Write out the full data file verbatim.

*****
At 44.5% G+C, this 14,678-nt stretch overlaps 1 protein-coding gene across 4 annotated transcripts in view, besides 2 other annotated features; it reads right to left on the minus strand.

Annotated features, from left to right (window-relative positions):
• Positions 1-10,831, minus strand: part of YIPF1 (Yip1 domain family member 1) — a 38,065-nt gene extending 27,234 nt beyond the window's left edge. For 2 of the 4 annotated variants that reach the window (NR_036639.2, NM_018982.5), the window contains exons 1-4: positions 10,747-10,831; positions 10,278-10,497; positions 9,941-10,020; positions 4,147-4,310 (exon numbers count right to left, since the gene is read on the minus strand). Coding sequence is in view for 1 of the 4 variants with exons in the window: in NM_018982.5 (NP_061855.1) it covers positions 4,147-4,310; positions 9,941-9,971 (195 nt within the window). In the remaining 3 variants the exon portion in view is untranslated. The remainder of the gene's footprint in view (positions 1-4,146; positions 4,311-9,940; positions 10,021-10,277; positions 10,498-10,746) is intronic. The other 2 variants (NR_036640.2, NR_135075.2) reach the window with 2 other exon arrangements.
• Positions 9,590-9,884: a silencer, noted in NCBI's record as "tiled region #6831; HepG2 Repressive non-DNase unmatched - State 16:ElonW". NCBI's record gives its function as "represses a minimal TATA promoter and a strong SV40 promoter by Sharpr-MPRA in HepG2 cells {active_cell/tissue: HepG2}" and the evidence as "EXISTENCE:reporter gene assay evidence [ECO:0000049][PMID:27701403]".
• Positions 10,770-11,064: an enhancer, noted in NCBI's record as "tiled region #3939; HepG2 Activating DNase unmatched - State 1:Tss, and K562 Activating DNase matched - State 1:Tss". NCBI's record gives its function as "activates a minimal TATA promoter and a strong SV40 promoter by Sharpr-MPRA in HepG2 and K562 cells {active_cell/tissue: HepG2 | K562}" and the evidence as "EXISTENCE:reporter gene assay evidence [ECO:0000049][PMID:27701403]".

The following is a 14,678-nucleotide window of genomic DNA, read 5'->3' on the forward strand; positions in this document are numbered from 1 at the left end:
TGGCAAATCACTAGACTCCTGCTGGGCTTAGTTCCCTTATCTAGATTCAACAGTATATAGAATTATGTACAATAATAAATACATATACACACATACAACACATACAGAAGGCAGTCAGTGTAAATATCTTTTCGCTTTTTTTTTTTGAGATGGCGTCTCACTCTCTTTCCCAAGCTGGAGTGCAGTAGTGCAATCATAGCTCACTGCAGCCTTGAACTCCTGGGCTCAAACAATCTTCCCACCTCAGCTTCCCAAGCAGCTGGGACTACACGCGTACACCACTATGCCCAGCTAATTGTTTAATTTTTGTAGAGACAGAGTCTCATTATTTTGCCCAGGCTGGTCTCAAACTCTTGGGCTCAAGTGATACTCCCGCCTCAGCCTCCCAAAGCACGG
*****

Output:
At 44.5% G+C, this 14,678-nt stretch overlaps 1 protein-coding gene across 4 annotated transcripts in view, besides 2 other annotated features; it reads right to left on the minus strand.

Annotated features, from left to right (window-relative positions):
• Positions 1-10,831, minus strand: part of YIPF1 (Yip1 domain family member 1) — a 38,065-nt gene extending 27,234 nt beyond the window's left edge. For 2 of the 4 annotated variants that reach the window (NR_036639.2, NM_018982.5), the window contains exons 1-4: positions 10,747-10,831; positions 10,278-10,497; positions 9,941-10,020; positions 4,147-4,310 (exon numbers count right to left, since the gene is read on the minus strand). Coding sequence is in view for 1 of the 4 variants with exons in the window: in NM_018982.5 (NP_061855.1) it covers positions 4,147-4,310; positions 9,941-9,971 (195 nt within the window). In the remaining 3 variants the exon portion in view is untranslated. The remainder of the gene's footprint in view (positions 1-4,146; positions 4,311-9,940; positions 10,021-10,277; positions 10,498-10,746) is intronic. The other 2 variants (NR_036640.2, NR_135075.2) reach the window with 2 other exon arrangements.
• Positions 9,590-9,884: a silencer, noted in NCBI's record as "tiled region #6831; HepG2 Repressive non-DNase unmatched - State 16:ElonW". NCBI's record gives its function as "represses a minimal TATA promoter and a strong SV40 promoter by Sharpr-MPRA in HepG2 cells {active_cell/tissue: HepG2}" and the evidence as "EXISTENCE:reporter gene assay evidence [ECO:0000049][PMID:27701403]".
• Positions 10,770-11,064: an enhancer, noted in NCBI's record as "tiled region #3939; HepG2 Activating DNase unmatched - State 1:Tss, and K562 Activating DNase matched - State 1:Tss". NCBI's record gives its function as "activates a minimal TATA promoter and a strong SV40 promoter by Sharpr-MPRA in HepG2 and K562 cells {active_cell/tissue: HepG2 | K562}" and the evidence as "EXISTENCE:reporter gene assay evidence [ECO:0000049][PMID:27701403]".

The following is a 14,678-nucleotide window of genomic DNA, read 5'->3' on the forward strand; positions in this document are numbered from 1 at the left end:
TGGCAAATCACTAGACTCCTGCTGGGCTTAGTTCCCTTATCTAGATTCAACAGTATATAGAATTATGTACAATAATAAATACATATACACACATACAACACATACAGAAGGCAGTCAGTGTAAATATCTTTTCGCTTTTTTTTTTTGAGATGGCGTCTCACTCTCTTTCCCAAGCTGGAGTGCAGTAGTGCAATCATAGCTCACTGCAGCCTTGAACTCCTGGGCTCAAACAATCTTCCCACCTCAGCTTCCCAAGCAGCTGGGACTACACGCGTACACCACTATGCCCAGCTAATTGTTTAATTTTTGTAGAGACAGAGTCTCATTATTTTGCCCAGGCTGGTCTCAAACTCTTGGGCTCAAGTGATACTCCCGCCTCAGCCTCCCAAAGCACGG